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iTunes Store called ‘Music’s New Gatekeeper’

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By LC Angell

Contributing Editor
Published: Friday, March 9, 2007
News Categories: iTunes

The Wall Street Journal has an in-depth article looking at how Apple picks the artists it highlights on the front page of the iTunes Store, and what those spots mean to record labels and sales. “Apple has jettisoned some of the conventions of traditional music retailing—notably, the practice of selling prime promotional spots to recording companies willing to pay for better visibility for their acts,” the Journal reports. “But behind the scenes there’s plenty of horse-trading going on that influences which songs are seen and purchased by iTunes customers. Apple—now one of the largest sellers of music in the U.S.—offers home-page placement in exchange for things such as exclusive access to new songs, special discount pricing or additional material such as interviews with stars.”

According to music industry executives, an album can sell about five times more copies during a week when it is featured on the iTunes home page than an average week. “The decisions by the small group of Silicon Valley and music-industry veterans running iTunes can help put an unknown band on the map, adding millions of dollars in sales, while relegating others to the obscurity of the site’s virtual back bins,” reports the Journal. “iTunes is housed at Apple’s Cupertino, Calif., headquarters in a cluster of nondescript cubicles that could easily be confused with a software-development group but for a smattering of music posters on the walls, according to people who have visited or worked there.”

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Comments

1

I was really hoping to hear that the iTunes team got more creative with their workspace. Cubicles don’t sound very creative or collaborative to me. There should be a dance floor in the middle of the room, at the very least.

Posted by coolfactor on March 9, 2007 at 1:51 PM (PDT)

2

Cubicles at apple are probably unlike any other cubicles.

Posted by anti-luddite on March 9, 2007 at 2:26 PM (PDT)

3

I personally hate the homepage. There are way too many buttons… and for people like my parents that don’t use it frequently they can’t even figure out where the “Movies” button is. My Idea? when you click on the store there is a screen with only seven buttons…<Music><Music Videos>
<Movies><TV Shows>
<Audiobooks><Games>

then you can have whatever screen after that

Posted by Andrew H on March 9, 2007 at 2:53 PM (PDT)

4

“...pay no attention to the man behind the curtain!”

I hope those cubicle guys dont get mad at the users…otherwise its spotlight time for (insert horrible music act here)

Posted by unreal on March 9, 2007 at 2:58 PM (PDT)

5

Cubicles at apple are probably unlike any other cubicles.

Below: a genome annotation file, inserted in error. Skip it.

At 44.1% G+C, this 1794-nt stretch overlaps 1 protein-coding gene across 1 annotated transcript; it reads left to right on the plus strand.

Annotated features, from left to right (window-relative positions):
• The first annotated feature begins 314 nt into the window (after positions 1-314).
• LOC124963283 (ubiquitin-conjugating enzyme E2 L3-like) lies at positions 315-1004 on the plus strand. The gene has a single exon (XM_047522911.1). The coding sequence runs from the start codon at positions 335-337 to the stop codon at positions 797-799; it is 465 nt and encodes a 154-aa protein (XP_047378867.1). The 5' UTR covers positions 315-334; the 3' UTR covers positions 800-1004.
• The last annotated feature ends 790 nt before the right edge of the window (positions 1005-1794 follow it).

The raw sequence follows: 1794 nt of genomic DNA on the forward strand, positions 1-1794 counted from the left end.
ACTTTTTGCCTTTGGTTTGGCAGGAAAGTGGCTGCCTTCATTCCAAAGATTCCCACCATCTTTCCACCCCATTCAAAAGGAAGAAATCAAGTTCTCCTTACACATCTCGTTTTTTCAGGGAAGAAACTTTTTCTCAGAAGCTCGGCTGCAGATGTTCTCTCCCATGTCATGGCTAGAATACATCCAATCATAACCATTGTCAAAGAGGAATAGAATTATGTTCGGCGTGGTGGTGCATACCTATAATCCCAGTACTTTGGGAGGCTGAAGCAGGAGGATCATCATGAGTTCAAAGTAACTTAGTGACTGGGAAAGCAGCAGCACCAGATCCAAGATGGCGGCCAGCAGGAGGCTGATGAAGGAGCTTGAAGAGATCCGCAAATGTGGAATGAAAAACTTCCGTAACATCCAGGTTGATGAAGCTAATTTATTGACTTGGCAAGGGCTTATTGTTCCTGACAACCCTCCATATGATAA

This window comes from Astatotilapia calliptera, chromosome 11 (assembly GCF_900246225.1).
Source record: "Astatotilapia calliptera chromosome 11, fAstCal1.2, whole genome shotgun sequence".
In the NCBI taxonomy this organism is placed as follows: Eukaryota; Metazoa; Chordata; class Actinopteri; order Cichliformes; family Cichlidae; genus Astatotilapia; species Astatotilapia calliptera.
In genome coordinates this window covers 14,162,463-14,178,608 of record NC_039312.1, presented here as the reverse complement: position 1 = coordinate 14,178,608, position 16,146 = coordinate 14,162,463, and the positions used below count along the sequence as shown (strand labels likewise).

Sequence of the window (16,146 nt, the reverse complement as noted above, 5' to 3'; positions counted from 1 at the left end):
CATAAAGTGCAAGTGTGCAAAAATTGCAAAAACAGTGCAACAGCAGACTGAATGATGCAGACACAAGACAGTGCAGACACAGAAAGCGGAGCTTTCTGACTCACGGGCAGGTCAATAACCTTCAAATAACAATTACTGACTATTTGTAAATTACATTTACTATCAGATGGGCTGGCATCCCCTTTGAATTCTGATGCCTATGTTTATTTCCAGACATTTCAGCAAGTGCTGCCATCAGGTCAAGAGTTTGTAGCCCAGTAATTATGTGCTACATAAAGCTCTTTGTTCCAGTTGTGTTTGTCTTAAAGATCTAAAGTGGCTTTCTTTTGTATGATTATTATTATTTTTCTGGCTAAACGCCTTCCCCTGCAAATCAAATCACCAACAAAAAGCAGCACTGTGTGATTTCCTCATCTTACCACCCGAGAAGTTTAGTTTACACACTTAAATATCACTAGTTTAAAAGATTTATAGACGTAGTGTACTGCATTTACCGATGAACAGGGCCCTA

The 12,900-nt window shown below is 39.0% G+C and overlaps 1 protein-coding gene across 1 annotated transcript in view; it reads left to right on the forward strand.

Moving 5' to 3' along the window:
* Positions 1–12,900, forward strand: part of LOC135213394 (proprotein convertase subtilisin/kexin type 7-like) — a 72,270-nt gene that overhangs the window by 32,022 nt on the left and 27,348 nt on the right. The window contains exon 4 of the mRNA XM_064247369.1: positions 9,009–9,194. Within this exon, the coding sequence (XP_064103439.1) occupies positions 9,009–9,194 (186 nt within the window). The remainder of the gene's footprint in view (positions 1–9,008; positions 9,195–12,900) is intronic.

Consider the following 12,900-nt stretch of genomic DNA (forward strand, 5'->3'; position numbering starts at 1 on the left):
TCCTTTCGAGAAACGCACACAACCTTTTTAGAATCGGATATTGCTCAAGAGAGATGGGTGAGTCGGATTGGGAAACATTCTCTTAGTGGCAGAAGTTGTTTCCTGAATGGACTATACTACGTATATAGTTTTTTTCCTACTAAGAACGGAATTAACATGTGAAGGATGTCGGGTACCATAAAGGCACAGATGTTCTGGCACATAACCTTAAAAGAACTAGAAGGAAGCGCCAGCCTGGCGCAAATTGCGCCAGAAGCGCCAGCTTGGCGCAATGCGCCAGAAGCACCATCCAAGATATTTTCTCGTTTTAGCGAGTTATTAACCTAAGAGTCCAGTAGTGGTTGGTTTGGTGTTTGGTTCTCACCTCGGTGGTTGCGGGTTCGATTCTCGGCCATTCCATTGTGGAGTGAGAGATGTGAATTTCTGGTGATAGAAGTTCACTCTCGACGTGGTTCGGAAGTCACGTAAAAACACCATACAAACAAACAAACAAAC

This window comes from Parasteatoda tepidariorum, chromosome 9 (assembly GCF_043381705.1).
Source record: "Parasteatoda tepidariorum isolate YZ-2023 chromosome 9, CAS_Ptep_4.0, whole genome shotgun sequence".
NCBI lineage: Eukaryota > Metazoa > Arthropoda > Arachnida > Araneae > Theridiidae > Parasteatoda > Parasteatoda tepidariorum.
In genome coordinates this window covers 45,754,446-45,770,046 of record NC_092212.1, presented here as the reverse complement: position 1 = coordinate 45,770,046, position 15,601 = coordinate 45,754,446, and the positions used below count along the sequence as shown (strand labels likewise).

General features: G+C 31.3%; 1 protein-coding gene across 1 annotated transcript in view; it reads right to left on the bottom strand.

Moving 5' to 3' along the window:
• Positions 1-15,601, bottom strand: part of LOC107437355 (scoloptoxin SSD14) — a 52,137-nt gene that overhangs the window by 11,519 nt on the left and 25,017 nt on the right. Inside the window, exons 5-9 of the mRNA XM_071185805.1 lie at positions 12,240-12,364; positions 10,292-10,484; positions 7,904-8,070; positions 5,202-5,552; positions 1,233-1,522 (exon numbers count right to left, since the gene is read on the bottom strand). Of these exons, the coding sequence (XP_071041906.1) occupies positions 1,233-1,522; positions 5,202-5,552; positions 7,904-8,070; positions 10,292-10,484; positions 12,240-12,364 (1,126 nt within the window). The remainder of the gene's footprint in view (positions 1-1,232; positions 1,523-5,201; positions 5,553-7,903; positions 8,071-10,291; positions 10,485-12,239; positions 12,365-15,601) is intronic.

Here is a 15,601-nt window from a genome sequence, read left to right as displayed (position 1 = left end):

If they’re like the Apple corporate offices in Santa Monica: ain’t nothin’ special.

I hate to say it, but the front page placement matters to me.  The artist update stuff never seems to work, so I often don’t know they have new track (b-side, single, or live) by an artist I like until I see it flashed of the front page.

Posted by superape on March 9, 2007 at 4:35 PM (PDT)

6

“I often don’t know they have new track [...] by an artist I like until I see it flashed of the front page.”

That’s like going into a store and only buying the stuff that’s displayed at the entrance.  And that doesn’t make sense.

You shouldn’t rely on iTunes’ front page to find a desired artist.  There’s a search feature for a reason.

Posted by Camembert on March 9, 2007 at 5:01 PM (PDT)

7

If iTunes is the Gatekeeper, does that mean Steve Jobs is the Keymaster?

Posted by Lee on March 9, 2007 at 5:26 PM (PDT)

8

If only they could get the easy things right first, like removing multiple versions of the same album, one a partial version, one in the pop genre, one in the electronic, one with all the videos and bonus content…...........

Posted by Connor Clarke on March 10, 2007 at 12:29 PM (PDT)

9

Got to admit it though, although there are problems witht the homepage I do agree that placement on it can lead to bigger things.

I remember getting the free download of the week back in October 2005 and it was a song by an unsigned band called Orson.  I’d never heard of them, but the song was incredibly catchy and I quickly told my friends about it and made sure they made the most of the free download.  The song, ‘No Tomorrow’ became the most downloaded ‘free download’ on iTunes since it began.  Come February this year at the Brit awards this band won ‘Best International Breakthrough Artist’.  That’s got to show you the true marketing power of iTunes.

Also, I bet that the songs featured in the iPod adverts sell a shed-load more too

Posted by Ssco on March 12, 2007 at 4:38 AM (PDT)

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